47 – Thinking like an economist 14: The sunk-cost fallacy
People are very susceptible to feeling that past expenditures matter in current and future decisions. If you’ve spent a lot of money on something, wouldn’t it be a waste of that money not to use that thing? This sort of thinking can lead us into the “sunk-cost fallacy” and it can cause us to do things that are really not in our best interest.
Whenever Pauline and I go fishing together, there is a fair chance we’ll end up having a conversation about sunk costs. It goes like this.
David: ‘There are no fish here. Let’s go home.’
Pauline: ‘But give it a chance. You’re so impatient.’
David: ‘We’ve been giving it a chance for an hour and a half, and so far I’ve caught a piece of seaweed, and you’ve hooked my shirt.’
Pauline: ‘But it took us over an hour to get organised and down here. All that effort to get the fishing gear together, make a flask of coffee, get changed, drive to the shop, buy the bait, drive down here to the beach, rig up the fishing lines, and you want to give up already!’
David: ‘Those are all sunk costs. They shouldn’t have any effect on our decision to stay or go.’
Pauline: ‘Oh, sunk schmunk! Bloody economists!’
Pauline feels that the effort and expense that we’ve already invested in catching fish is quite relevant to the decision to stay or go. And she is far from being alone in feeling that sunk costs ought to matter. Would they matter to you? Consider these two scenarios.
- David’s enthusiastic praise convinces you to buy the latest Elvis Costello CD. On the way home from David’s house you stop at the music store, shell out good money for the CD, take it home and put it straight on, only to discover that the CD is damaged and won’t play at all. You have kept the docket. Do you go to the store and exchange the CD?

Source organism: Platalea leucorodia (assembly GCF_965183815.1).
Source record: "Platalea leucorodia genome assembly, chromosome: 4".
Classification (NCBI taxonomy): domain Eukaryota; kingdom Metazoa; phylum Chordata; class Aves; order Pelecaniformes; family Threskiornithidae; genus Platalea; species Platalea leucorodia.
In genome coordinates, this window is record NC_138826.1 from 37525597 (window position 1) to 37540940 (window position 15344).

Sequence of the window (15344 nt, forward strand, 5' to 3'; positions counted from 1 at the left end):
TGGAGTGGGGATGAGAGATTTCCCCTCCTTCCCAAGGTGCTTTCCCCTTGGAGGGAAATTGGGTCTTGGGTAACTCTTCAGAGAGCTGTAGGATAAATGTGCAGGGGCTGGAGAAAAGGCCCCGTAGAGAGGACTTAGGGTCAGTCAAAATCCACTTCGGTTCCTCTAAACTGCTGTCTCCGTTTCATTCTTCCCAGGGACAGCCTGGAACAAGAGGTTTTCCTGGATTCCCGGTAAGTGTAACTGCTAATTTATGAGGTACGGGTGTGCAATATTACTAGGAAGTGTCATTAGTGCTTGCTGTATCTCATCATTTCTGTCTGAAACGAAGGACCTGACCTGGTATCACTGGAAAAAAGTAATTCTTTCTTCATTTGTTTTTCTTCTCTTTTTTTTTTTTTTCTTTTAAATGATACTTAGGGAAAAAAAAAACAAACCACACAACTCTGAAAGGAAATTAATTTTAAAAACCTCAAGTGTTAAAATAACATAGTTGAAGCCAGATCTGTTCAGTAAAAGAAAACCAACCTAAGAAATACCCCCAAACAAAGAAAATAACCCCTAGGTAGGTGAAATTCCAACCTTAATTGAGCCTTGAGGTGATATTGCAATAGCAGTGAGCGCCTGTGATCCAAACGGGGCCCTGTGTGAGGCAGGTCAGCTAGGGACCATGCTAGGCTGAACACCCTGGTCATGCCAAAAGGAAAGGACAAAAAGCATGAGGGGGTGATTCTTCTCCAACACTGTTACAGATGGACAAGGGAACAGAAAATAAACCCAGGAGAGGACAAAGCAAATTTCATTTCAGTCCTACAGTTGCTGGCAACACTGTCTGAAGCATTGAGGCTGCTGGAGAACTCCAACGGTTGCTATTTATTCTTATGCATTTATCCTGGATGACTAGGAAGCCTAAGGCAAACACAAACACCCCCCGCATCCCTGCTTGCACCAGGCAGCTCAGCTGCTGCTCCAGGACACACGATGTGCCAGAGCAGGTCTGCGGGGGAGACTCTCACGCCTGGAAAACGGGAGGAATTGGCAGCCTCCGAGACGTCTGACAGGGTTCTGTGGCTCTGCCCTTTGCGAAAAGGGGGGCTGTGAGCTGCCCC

- David’s enthusiastic praise convinces you to buy the latest Elvis Costello CD. However, when he learns this, in his delight, David gives you a spare copy that he has just bought. You take it home and put it straight on, only to discover that the CD is damaged and won’t play at all. You notice that the docket is in the bag David gave you. Do you go to the store and exchange the CD?
The evidence is that more people would take it back to the store in scenario 1 than in scenario 2. In scenario 1, you’ve invested more effort and money in acquiring the CD. In a sense, you’ve got more of a stake in it. In scenario 2, you may feel something like ‘easy come, easy go’ (although, admittedly, this might be overcome by concerns about what David would say if he found out).
The tendency to be influenced by what you have already paid is called the ‘sunk-cost fallacy’. It is a fallacy because the additional benefit you gain by deciding to exchange the CD (that is, the benefit of acquiring a working CD) is the same in either scenario. The benefits and costs of that decision are not affected by what costs you have or have not borne in the past. That cost will remain on the negative side of your ledger regardless of whether or not you go back and exchange the CD.
The tendency for most people to fall for the sunk-cost fallacy is well established. In a classic paper called “The psychology of sunk cost”, Arkes and Blumer (1985) randomly distributed different levels of discount to people who were all buying tickets to the same theatre production. They found that people who paid more for their tickets were more likely to actually attend the performance. On average, both groups would have had approximately the same benefits from attending – the pleasure of seeing the performance – which all participants had judged was sufficient to warrant bearing the full purchase price plus the time and expense of getting to and from the performance. Once the ticket had been purchased, regardless of the price paid, the costs of attending consisted solely of the time and expense of getting to and from the performance. And yet people allowed themselves to be influenced by the sunk cost of ticket purchase.